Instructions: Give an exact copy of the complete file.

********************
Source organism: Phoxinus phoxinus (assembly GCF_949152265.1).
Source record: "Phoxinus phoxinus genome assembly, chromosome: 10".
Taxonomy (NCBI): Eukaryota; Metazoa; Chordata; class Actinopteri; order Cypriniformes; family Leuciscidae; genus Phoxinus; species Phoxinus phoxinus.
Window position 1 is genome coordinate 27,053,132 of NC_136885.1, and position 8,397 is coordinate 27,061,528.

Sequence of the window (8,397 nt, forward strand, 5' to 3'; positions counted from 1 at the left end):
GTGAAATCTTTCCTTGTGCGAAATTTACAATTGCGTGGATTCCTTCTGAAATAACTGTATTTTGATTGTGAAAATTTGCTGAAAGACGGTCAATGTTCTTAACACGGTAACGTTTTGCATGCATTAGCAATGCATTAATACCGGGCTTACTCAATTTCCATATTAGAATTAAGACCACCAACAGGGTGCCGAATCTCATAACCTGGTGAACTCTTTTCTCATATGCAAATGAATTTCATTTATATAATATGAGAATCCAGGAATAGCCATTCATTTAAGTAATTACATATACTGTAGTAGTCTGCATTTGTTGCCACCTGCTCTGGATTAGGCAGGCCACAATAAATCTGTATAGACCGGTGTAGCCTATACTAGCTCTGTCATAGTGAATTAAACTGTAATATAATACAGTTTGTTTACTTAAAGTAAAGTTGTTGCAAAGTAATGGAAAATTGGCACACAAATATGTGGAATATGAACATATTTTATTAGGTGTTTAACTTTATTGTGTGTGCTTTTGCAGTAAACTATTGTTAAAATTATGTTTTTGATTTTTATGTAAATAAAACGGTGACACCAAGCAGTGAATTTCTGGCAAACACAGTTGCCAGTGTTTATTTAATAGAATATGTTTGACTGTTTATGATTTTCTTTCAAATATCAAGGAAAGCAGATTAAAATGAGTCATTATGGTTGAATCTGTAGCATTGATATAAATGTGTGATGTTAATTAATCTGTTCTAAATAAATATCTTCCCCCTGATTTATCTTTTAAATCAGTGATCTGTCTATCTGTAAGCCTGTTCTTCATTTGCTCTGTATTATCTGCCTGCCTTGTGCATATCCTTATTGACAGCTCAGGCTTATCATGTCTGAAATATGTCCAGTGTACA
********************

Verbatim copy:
Source organism: Phoxinus phoxinus (assembly GCF_949152265.1).
Source record: "Phoxinus phoxinus genome assembly, chromosome: 10".
Taxonomy (NCBI): Eukaryota; Metazoa; Chordata; class Actinopteri; order Cypriniformes; family Leuciscidae; genus Phoxinus; species Phoxinus phoxinus.
Window position 1 is genome coordinate 27,053,132 of NC_136885.1, and position 8,397 is coordinate 27,061,528.

Sequence of the window (8,397 nt, forward strand, 5' to 3'; positions counted from 1 at the left end):
GTGAAATCTTTCCTTGTGCGAAATTTACAATTGCGTGGATTCCTTCTGAAATAACTGTATTTTGATTGTGAAAATTTGCTGAAAGACGGTCAATGTTCTTAACACGGTAACGTTTTGCATGCATTAGCAATGCATTAATACCGGGCTTACTCAATTTCCATATTAGAATTAAGACCACCAACAGGGTGCCGAATCTCATAACCTGGTGAACTCTTTTCTCATATGCAAATGAATTTCATTTATATAATATGAGAATCCAGGAATAGCCATTCATTTAAGTAATTACATATACTGTAGTAGTCTGCATTTGTTGCCACCTGCTCTGGATTAGGCAGGCCACAATAAATCTGTATAGACCGGTGTAGCCTATACTAGCTCTGTCATAGTGAATTAAACTGTAATATAATACAGTTTGTTTACTTAAAGTAAAGTTGTTGCAAAGTAATGGAAAATTGGCACACAAATATGTGGAATATGAACATATTTTATTAGGTGTTTAACTTTATTGTGTGTGCTTTTGCAGTAAACTATTGTTAAAATTATGTTTTTGATTTTTATGTAAATAAAACGGTGACACCAAGCAGTGAATTTCTGGCAAACACAGTTGCCAGTGTTTATTTAATAGAATATGTTTGACTGTTTATGATTTTCTTTCAAATATCAAGGAAAGCAGATTAAAATGAGTCATTATGGTTGAATCTGTAGCATTGATATAAATGTGTGATGTTAATTAATCTGTTCTAAATAAATATCTTCCCCCTGATTTATCTTTTAAATCAGTGATCTGTCTATCTGTAAGCCTGTTCTTCATTTGCTCTGTATTATCTGCCTGCCTTGTGCATATCCTTATTGACAGCTCAGGCTTATCATGTCTGAAATATGTCCAGTGTACA